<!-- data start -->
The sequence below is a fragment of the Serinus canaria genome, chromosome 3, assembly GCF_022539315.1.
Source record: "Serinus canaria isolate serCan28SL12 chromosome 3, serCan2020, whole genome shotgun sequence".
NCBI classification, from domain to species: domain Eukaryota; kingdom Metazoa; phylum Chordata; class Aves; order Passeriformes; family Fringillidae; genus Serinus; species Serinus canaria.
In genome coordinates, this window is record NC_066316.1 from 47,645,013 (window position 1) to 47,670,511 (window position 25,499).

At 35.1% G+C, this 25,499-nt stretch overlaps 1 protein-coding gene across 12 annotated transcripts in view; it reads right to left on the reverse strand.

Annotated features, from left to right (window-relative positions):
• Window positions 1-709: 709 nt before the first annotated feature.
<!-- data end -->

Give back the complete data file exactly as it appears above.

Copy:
The sequence below is a fragment of the Serinus canaria genome, chromosome 3, assembly GCF_022539315.1.
Source record: "Serinus canaria isolate serCan28SL12 chromosome 3, serCan2020, whole genome shotgun sequence".
NCBI classification, from domain to species: domain Eukaryota; kingdom Metazoa; phylum Chordata; class Aves; order Passeriformes; family Fringillidae; genus Serinus; species Serinus canaria.
In genome coordinates, this window is record NC_066316.1 from 47,645,013 (window position 1) to 47,670,511 (window position 25,499).

At 35.1% G+C, this 25,499-nt stretch overlaps 1 protein-coding gene across 12 annotated transcripts in view; it reads right to left on the reverse strand.

Annotated features, from left to right (window-relative positions):
• Window positions 1-709: 709 nt before the first annotated feature.